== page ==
Friday, November 22, 2013

Links of the Week (22/11/13)

1. Richard Feynman on 'cargo cult science'
"... But there is one feature I notice that is generally missing in cargo cult science. That is the idea that we all hope you have learned in studying science in school--we never say explicitly what this is, but just hope that you catch on by all the examples of scientific investigation. It is interesting, therefore, to bring it out now and speak of it explicitly. It's a kind of scientific integrity, a principle of scientific thought that corresponds to a kind of utter honesty--a kind of leaning over backwards. For example, if you're doing an experiment, you should report everything that you think might make it invalid--not only what you think is right about it: other causes that could possibly explain your results; and things you thought of that you've eliminated by some other experiment, and how they worked--to make sure the other fellow can tell they have been eliminated."

2. Willis (2013), When Nudges Fail: Slippery Defaults.
Inspired by the success of “automatic enrollment” in increasing participation in defined contribution retirement savings plans, policymakers have put similar policy defaults in place in a variety of other contexts... But how broadly applicable are the results obtained in the retirement savings context?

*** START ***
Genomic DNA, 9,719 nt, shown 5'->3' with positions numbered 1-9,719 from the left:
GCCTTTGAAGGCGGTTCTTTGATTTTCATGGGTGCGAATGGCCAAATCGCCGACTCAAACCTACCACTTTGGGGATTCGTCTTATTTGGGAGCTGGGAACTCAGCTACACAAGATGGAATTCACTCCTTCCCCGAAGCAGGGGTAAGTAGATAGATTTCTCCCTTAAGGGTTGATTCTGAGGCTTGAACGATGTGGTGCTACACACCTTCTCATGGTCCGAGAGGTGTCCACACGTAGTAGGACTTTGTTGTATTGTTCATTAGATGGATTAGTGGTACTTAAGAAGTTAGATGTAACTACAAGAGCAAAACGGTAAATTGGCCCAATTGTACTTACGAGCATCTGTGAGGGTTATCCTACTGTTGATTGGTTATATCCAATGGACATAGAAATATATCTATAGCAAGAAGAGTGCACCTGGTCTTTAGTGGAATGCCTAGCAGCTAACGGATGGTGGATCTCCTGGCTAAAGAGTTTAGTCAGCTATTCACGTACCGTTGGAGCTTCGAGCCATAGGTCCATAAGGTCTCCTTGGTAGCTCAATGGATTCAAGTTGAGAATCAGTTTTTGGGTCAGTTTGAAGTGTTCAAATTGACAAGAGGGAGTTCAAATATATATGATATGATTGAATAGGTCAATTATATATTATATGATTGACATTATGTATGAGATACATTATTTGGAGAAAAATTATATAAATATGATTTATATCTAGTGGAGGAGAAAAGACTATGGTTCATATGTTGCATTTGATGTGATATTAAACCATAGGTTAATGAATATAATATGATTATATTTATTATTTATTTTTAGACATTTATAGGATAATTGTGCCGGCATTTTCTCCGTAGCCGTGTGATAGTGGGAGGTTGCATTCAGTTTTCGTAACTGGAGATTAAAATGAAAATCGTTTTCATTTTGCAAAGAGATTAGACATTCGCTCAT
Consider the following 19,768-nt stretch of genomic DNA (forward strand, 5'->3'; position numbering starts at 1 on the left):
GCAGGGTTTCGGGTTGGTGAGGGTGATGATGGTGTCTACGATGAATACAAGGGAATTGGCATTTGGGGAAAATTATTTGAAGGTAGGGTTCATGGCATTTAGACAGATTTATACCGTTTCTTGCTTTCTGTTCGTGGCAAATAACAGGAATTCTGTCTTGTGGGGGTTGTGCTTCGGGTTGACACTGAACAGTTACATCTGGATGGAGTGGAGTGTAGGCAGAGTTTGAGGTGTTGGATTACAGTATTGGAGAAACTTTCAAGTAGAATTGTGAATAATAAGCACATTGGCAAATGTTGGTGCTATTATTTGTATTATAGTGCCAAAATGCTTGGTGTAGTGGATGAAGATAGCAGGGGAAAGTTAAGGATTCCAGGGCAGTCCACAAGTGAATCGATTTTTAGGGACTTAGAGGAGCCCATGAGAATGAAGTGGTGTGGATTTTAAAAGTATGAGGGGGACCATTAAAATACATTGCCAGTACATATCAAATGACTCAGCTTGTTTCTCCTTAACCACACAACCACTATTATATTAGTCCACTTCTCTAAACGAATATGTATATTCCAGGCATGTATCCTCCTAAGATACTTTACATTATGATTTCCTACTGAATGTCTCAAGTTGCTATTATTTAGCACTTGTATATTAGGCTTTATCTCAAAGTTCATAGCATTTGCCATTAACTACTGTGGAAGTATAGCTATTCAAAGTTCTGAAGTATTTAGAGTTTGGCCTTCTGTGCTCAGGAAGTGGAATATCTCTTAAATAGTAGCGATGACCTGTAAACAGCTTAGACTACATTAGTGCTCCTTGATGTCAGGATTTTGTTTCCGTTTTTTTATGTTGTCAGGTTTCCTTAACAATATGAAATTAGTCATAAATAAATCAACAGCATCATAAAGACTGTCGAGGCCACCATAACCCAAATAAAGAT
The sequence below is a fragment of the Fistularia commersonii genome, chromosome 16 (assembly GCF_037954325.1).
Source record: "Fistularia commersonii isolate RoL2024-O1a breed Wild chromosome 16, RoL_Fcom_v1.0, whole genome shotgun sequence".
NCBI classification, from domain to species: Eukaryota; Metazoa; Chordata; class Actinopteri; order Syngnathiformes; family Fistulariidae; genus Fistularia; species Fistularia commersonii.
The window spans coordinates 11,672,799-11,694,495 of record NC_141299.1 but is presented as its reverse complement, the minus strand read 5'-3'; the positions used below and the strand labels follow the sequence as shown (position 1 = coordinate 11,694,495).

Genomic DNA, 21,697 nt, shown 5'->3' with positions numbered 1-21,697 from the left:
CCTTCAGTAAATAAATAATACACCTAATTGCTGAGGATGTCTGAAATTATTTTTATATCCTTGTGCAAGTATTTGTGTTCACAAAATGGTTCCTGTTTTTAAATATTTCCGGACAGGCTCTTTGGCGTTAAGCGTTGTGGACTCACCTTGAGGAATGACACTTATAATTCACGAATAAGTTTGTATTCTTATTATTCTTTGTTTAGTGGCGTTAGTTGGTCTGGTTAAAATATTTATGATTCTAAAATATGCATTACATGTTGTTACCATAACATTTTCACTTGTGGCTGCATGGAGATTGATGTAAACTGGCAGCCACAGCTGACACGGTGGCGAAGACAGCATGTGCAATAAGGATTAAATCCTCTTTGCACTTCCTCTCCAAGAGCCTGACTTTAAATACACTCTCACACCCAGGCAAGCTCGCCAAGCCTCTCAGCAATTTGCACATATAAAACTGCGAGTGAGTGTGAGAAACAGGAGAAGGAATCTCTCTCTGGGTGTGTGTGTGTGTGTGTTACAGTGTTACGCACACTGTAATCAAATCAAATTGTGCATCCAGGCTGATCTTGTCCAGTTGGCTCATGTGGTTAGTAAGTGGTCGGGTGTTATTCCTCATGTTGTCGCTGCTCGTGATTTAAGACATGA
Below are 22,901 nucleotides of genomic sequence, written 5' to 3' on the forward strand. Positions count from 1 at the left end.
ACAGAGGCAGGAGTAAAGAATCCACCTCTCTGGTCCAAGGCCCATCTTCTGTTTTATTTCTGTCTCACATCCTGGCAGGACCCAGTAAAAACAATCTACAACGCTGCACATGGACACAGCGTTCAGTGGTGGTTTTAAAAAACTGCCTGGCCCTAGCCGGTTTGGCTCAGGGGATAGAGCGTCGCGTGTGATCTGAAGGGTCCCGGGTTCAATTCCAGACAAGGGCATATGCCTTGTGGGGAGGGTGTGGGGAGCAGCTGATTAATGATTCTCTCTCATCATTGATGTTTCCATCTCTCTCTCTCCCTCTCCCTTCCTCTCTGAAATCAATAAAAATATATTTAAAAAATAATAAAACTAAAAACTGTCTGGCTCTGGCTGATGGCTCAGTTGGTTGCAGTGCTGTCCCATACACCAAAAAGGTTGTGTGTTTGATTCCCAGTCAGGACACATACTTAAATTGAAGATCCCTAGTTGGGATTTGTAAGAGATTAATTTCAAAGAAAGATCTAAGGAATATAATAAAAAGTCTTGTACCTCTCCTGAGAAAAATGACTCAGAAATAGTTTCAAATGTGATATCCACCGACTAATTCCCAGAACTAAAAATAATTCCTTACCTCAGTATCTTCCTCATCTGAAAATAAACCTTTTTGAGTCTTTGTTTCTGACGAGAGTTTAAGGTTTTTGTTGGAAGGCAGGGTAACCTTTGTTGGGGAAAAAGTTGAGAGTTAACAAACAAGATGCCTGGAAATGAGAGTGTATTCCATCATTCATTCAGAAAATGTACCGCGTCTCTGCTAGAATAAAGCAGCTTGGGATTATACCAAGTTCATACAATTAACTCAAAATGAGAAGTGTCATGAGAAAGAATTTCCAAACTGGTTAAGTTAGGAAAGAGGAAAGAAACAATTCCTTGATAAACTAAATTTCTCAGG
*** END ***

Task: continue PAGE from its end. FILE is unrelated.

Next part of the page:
Evidence from other contexts indicates two problems with this approach: the defaults put in place by the law are not always sticky, and the people who opt out may be those who would benefit the most from the default...four boundary conditions on the use of defaults as a policy tool are apparent: policy defaults will not be sticky when (1) motivated firms oppose them, (2) these firms have access to the consumer, (3) consumers find the decision environment confusing, and (4) consumer preferences are uncertain. Therefore, policy defaults intended to protect individuals when firms have the motivation and means to move consumers out of the default are unlikely to be effective unless accompanied by substantive regulation. Moreover, the same is likely to be true of “nudges” more generally, when motivated firms oppose them

3. Regression Discontinuity Porn

4. Milanovic (2013), Global Income Inequality by the Numbers: In History and Now, World Bank Research Department

No comments: